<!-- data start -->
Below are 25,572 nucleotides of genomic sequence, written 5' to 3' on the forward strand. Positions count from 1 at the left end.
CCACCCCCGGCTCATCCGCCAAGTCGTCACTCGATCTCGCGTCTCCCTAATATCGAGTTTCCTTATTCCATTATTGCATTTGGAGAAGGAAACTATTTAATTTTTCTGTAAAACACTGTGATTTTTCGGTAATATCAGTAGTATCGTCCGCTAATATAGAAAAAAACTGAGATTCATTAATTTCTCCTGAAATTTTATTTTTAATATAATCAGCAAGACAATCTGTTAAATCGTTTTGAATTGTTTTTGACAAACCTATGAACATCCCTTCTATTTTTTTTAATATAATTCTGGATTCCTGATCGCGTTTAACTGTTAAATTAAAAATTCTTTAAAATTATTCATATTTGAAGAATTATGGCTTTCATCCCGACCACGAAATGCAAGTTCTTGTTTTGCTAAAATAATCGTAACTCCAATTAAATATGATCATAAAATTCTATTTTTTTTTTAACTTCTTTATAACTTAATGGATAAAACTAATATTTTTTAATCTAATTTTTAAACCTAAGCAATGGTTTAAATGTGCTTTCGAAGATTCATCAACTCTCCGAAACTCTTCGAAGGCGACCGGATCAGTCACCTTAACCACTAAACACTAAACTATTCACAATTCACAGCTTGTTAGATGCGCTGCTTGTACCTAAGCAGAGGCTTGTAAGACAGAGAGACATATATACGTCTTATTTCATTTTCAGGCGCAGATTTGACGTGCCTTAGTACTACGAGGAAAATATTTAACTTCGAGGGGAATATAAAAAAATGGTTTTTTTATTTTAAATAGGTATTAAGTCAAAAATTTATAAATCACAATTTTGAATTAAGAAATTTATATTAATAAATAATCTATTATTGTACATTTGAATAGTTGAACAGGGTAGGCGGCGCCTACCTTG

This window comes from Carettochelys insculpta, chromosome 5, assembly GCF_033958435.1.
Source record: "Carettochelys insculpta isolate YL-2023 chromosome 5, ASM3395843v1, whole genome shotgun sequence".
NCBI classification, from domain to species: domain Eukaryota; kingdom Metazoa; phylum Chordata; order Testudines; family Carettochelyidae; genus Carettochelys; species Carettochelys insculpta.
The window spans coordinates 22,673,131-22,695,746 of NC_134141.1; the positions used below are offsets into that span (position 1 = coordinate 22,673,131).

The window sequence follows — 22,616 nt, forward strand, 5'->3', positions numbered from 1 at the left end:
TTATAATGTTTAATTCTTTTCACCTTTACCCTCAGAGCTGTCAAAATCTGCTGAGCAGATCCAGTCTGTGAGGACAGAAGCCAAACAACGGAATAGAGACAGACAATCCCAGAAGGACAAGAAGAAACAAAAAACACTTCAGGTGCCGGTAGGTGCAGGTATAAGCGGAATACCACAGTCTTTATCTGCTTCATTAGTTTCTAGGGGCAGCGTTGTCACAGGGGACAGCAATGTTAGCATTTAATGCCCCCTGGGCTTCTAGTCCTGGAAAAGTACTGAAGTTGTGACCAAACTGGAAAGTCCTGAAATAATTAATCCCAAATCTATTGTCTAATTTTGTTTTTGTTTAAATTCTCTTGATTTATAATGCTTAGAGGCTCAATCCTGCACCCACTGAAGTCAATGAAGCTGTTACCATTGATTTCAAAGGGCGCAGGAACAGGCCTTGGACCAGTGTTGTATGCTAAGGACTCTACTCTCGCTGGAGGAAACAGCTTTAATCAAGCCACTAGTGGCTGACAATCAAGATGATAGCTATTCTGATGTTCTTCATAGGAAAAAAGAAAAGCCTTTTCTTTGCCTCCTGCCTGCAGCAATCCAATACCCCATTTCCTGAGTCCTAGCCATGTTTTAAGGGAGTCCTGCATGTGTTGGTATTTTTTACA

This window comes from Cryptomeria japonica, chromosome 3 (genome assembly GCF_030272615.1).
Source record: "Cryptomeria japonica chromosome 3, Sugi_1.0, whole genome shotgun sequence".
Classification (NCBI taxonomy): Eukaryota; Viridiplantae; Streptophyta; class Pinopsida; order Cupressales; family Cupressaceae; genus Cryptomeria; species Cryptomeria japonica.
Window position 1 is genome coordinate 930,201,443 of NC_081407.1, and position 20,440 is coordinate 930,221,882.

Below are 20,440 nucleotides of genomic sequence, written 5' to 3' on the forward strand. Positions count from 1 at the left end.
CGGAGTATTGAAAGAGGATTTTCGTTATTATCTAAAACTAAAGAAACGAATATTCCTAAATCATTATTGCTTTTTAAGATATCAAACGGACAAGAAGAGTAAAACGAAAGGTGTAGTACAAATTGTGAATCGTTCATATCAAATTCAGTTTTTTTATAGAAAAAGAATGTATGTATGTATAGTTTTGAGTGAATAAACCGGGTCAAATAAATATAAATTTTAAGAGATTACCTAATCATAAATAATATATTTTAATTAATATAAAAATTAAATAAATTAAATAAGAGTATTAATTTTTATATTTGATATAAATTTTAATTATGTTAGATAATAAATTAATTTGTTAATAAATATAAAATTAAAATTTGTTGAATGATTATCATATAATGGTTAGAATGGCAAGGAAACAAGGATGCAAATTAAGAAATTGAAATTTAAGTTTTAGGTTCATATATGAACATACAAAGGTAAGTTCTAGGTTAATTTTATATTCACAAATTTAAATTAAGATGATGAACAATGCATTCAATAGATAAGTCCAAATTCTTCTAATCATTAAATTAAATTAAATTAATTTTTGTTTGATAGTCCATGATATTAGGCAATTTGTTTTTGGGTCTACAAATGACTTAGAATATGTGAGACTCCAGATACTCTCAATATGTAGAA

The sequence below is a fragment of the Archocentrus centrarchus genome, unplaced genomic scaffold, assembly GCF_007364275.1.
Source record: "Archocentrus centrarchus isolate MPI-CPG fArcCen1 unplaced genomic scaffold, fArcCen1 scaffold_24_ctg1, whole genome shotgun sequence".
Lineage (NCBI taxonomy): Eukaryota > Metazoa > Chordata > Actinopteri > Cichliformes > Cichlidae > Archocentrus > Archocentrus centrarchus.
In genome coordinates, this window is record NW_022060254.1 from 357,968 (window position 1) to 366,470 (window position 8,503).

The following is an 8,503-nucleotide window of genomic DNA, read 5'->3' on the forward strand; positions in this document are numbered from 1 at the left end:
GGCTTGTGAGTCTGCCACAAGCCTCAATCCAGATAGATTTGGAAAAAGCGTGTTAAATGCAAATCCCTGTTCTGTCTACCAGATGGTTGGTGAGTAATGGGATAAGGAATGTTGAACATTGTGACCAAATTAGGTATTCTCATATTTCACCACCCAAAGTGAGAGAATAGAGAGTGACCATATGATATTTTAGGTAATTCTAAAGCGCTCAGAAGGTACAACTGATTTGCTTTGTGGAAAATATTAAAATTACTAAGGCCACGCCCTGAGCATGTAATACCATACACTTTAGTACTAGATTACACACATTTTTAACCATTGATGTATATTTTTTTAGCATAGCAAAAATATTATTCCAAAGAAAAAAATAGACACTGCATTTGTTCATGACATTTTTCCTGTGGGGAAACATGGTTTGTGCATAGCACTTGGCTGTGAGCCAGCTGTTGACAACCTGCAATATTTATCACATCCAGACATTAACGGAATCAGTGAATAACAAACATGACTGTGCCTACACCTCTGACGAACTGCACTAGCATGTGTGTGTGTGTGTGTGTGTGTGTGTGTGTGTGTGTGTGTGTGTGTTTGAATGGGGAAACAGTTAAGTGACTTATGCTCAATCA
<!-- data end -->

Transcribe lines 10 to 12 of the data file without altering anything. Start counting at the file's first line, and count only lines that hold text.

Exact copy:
Source record: "Cryptomeria japonica chromosome 3, Sugi_1.0, whole genome shotgun sequence".
Classification (NCBI taxonomy): Eukaryota; Viridiplantae; Streptophyta; class Pinopsida; order Cupressales; family Cupressaceae; genus Cryptomeria; species Cryptomeria japonica.
Window position 1 is genome coordinate 930,201,443 of NC_081407.1, and position 20,440 is coordinate 930,221,882.